Search MarketingContent MarketingSocial Media Marketing

SEO Is Dead

SEO is dead as we know it. The old math of increased backlinks and stuffing keywords is now a target for Google to identify your site and bury it in the search results. SEO is no longer a math problem, it’s a human one. Social indicators are becoming key to ranking and link algorithms are being retired. It’s time for you to see the truth about SEO… and adjust accordingly.

Of course we utilized a nice baity title to attract some attention, but it’s time that someone stood up and said it. Traditional SEO is no longer a viable solution for businesses to invest in. Sure – people still utilize search engines… and we still ensure our customers are on solid, fast platforms that presents their content properly for indexing. But we’re no longer using the old methodologies of trying to figure out how to squeeze in keywords or to get backlinks by any means necessary.

A true, new SEO package goes way beyond site optimization and link building and incorporates conversion analysis to determine keywords, writing compelling content, making it easy for readers to share that content, employing public relations connections to find opportunities to share that content, and promoting the heck out of that content.

This presentation was originally sponsored and shown through a webinar with Compendium. Today it was featured on the home page of Slideshare!

UPDATE 10/4/2012: Google has updated its Webmasters guidelines and specifically targeting link schemes and recommending nofollow for all links that have been paid for.

Douglas Karr

Douglas Karr is the founder of the Martech Zone and recognized expert on digital transformation. Doug is a Keynote and Marketing Public Speaker. He's the VP and cofounder of Highbridge, a firm specializing in assisting enterprise companies to digitally transform and maximize their technology investment utilizing Salesforce technologies. He's developed digital marketing and product strategies for Dell Technologies, GoDaddy, Salesforce, Webtrends, and SmartFOCUS. Douglas is also the author of Corporate Blogging for Dummies and co-author of The Better Business Book.

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  1. Off-page links made up most of the strength before. Now, those “votes” we were trying to collect have taken the form of (social) sharing.

    As always, simply make great stuff that people want to share with everyone. But it doesn’t stop there. There needs to be a human element to it – take Jason for example. You want to connect with him (because of his real world actions as well) & you want to share the great stuff he creates – which ultimately leads to some type of conversion that will benefit him. (or you)

    Search isn’t necessarily dead, how you play within the scope of Google’s rules have.

          1. You need to change your terminology here Douglas, is a backlinker a black hat SEO? Backlinking is not bad its actually essential. Using back hat tactics is cheating and gaming the system. A real successful SEO actively targets links through multiple strategies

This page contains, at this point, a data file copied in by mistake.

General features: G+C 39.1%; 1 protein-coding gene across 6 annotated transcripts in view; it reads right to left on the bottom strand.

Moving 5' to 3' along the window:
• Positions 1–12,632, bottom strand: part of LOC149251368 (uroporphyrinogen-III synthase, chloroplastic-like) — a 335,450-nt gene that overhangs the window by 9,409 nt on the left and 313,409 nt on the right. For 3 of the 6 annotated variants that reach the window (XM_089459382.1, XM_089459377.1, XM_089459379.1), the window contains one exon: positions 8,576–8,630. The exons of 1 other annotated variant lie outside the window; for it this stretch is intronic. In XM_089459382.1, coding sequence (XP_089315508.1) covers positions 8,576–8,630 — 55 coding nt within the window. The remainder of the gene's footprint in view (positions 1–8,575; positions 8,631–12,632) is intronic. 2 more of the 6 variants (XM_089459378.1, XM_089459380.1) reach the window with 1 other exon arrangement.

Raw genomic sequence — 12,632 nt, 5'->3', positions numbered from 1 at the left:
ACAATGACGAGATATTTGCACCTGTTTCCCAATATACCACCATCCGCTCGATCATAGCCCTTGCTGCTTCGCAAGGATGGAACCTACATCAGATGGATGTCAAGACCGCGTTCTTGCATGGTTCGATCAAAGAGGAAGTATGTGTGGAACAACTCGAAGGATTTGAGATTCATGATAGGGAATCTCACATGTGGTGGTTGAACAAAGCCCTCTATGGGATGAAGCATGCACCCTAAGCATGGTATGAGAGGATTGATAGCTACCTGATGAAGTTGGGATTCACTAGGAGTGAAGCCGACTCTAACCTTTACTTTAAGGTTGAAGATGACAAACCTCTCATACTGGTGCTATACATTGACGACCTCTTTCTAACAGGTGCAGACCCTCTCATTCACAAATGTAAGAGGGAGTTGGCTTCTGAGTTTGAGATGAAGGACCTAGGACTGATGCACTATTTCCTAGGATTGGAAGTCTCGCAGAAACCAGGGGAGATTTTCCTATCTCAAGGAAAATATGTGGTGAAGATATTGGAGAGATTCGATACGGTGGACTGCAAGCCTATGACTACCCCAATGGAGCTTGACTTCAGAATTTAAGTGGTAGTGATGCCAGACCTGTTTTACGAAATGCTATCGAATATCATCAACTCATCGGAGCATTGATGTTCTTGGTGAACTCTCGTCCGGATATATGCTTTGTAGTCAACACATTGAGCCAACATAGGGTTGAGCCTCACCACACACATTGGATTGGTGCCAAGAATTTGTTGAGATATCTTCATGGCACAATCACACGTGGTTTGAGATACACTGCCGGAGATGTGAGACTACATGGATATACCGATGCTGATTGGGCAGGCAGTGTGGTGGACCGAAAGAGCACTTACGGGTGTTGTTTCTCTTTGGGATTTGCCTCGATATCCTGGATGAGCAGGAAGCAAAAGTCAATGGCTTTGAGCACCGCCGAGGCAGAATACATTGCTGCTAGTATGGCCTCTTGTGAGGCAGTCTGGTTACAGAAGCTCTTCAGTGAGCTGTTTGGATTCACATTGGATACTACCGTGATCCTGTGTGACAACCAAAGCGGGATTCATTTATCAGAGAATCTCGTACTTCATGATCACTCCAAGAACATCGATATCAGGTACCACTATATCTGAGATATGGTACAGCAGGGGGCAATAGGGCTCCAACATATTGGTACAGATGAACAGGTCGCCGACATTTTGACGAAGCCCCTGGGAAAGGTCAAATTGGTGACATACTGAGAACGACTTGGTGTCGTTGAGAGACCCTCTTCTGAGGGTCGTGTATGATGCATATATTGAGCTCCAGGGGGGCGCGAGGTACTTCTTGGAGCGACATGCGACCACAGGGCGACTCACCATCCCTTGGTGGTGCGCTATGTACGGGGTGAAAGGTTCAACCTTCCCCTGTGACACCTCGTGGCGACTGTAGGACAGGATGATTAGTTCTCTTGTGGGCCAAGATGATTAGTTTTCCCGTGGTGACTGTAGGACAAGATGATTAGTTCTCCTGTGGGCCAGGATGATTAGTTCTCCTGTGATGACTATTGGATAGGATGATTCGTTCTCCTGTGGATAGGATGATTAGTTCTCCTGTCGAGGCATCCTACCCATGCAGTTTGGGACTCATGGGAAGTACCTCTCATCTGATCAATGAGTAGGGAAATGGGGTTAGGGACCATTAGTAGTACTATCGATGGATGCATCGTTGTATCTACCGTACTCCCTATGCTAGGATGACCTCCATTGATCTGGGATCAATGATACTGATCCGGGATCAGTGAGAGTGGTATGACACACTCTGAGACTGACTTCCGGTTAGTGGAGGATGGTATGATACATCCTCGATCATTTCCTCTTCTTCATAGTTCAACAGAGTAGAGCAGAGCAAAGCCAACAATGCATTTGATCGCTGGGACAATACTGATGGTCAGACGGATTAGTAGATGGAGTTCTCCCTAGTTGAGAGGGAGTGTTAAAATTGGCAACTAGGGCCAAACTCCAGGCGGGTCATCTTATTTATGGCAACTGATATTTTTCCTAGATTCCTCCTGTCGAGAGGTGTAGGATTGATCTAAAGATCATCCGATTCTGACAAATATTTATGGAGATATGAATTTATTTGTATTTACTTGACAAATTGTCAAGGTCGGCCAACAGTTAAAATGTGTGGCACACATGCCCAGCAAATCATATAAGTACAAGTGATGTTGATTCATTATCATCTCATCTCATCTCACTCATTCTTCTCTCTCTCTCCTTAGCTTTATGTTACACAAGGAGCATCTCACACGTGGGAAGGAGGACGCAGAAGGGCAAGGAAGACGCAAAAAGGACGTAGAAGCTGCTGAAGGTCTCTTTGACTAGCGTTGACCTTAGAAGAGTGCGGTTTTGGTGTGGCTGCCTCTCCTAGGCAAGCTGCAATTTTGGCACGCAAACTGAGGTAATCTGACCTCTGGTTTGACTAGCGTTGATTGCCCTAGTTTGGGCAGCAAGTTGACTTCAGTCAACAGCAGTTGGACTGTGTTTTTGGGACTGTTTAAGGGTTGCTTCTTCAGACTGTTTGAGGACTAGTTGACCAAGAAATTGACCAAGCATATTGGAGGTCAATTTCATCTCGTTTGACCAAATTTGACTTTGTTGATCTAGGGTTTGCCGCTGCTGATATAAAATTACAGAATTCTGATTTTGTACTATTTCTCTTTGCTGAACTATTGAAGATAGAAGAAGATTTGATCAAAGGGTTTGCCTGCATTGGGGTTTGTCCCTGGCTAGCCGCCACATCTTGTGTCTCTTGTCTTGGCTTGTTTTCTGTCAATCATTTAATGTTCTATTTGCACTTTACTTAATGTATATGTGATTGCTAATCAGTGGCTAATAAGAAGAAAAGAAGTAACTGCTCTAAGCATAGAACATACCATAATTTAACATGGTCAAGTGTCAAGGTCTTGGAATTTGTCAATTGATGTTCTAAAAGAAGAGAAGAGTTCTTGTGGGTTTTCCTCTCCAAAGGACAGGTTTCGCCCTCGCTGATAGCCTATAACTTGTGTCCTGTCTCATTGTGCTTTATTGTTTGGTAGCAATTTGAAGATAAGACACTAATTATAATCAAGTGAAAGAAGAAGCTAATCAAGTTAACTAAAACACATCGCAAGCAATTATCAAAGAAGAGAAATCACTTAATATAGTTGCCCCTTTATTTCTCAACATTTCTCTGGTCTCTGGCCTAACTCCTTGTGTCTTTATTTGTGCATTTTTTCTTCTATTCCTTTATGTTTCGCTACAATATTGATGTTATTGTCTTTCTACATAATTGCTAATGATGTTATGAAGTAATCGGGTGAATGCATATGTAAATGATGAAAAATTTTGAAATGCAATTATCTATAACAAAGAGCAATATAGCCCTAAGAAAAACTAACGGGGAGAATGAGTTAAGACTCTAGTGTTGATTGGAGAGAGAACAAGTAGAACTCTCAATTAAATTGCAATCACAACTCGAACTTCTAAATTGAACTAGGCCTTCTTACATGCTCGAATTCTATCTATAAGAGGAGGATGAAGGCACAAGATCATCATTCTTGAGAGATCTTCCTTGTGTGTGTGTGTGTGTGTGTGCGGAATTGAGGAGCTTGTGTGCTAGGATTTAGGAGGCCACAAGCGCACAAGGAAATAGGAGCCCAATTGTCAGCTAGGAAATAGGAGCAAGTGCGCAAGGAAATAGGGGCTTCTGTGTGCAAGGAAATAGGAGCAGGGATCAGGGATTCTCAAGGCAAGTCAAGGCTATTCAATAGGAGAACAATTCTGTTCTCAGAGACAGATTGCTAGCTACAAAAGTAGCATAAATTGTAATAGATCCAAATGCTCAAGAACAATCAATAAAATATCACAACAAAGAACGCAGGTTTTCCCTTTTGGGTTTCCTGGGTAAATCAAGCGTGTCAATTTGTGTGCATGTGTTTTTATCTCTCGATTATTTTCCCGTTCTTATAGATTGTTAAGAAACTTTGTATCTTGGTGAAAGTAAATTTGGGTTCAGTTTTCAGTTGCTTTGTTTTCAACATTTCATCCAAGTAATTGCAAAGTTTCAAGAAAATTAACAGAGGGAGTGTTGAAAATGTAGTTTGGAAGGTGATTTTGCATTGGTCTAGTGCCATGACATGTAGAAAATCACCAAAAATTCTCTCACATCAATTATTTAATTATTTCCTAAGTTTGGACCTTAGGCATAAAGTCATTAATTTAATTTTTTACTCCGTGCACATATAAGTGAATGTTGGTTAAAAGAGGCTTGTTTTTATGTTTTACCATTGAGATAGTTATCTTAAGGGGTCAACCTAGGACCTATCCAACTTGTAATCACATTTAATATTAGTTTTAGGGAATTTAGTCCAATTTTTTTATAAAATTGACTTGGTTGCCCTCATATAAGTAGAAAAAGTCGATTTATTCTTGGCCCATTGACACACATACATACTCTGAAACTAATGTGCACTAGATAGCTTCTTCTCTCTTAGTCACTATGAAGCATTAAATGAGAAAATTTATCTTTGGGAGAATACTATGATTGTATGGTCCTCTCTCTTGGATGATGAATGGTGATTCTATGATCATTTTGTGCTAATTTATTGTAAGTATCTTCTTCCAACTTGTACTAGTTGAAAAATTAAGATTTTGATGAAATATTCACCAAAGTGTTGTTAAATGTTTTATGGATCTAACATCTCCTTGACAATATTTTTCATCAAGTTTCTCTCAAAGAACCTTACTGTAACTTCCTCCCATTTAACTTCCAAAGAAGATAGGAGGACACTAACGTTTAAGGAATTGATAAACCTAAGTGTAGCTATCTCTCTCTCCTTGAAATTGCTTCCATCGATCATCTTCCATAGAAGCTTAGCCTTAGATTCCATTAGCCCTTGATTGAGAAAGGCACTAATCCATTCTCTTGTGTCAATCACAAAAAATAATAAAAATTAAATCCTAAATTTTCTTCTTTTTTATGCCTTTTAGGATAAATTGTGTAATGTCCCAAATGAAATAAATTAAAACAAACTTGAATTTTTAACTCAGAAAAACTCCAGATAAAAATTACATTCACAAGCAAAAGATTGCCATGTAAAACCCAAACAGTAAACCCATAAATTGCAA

2. With my three blogs getting spammed with backlinks, I’ll be very happy to see this trend going out of fashion! Great pieve, it’s about real content at last – well I hope so anyway!

  3. Google likes what its users will like.  So, you don’t want to optimize so much for the search engines as you do for your target audience.  Create great content that you know target audience members will benefit from.  

  4. I would love to see people release studies that categorically show the “causation” between top rankings and social sharing. In most cases this is still a pretty weak signal. Social sharing leads to lots of other good stuff like visits, maybe secondary links as a result of more eyeballs etc etc. But as a ranking signal on their own, I haven’t seen any great studies on how they influence search results in a major way. No doubt they will eventually.

    Also, it’s really debatable if we can just start throwing new things into the acronym SEO. It means “Search Engine Optimisation”. Conversion happens on a site and has little to do with optimizing a page for search engines. I am not saying this isn’t important to companies. But I see countless posts just lumping new things into what SEO means, even when they make little sense.

    In essence I totally agree with the sentiment of the slide deck but I don’t agree with “back links … will no longer impact your business as much as writing great content”. This is dependent on so many things, the reality is you need both, one should drive the other.

    1. you’re ******* smart. There is no causation, exactly. Top ranking results have more Facebook likes because they get more traffic, and are likely higher quality to begin with (factors that translate to quality also translate to high search ranking). Of course top ranked results for competetive terms have more social actions, but they aren’t ranked at the top because of social actions – they have more social actions because they are ranked at the top. I’ve tested this to death across several categories, THERE IS NO CAUSATION – and I want to hire you for a guesy post brat.

    2. @searchbrat:disqus @etelligence:disqus @twitter-15353560:disqus Google confirmed in 2010 that social was used to determine authority for ranking in this video:

      Recent algorithm changes continue to rank it more heavily. Branded3 did a simple test using Twitter Retweets.

      There are also findings here: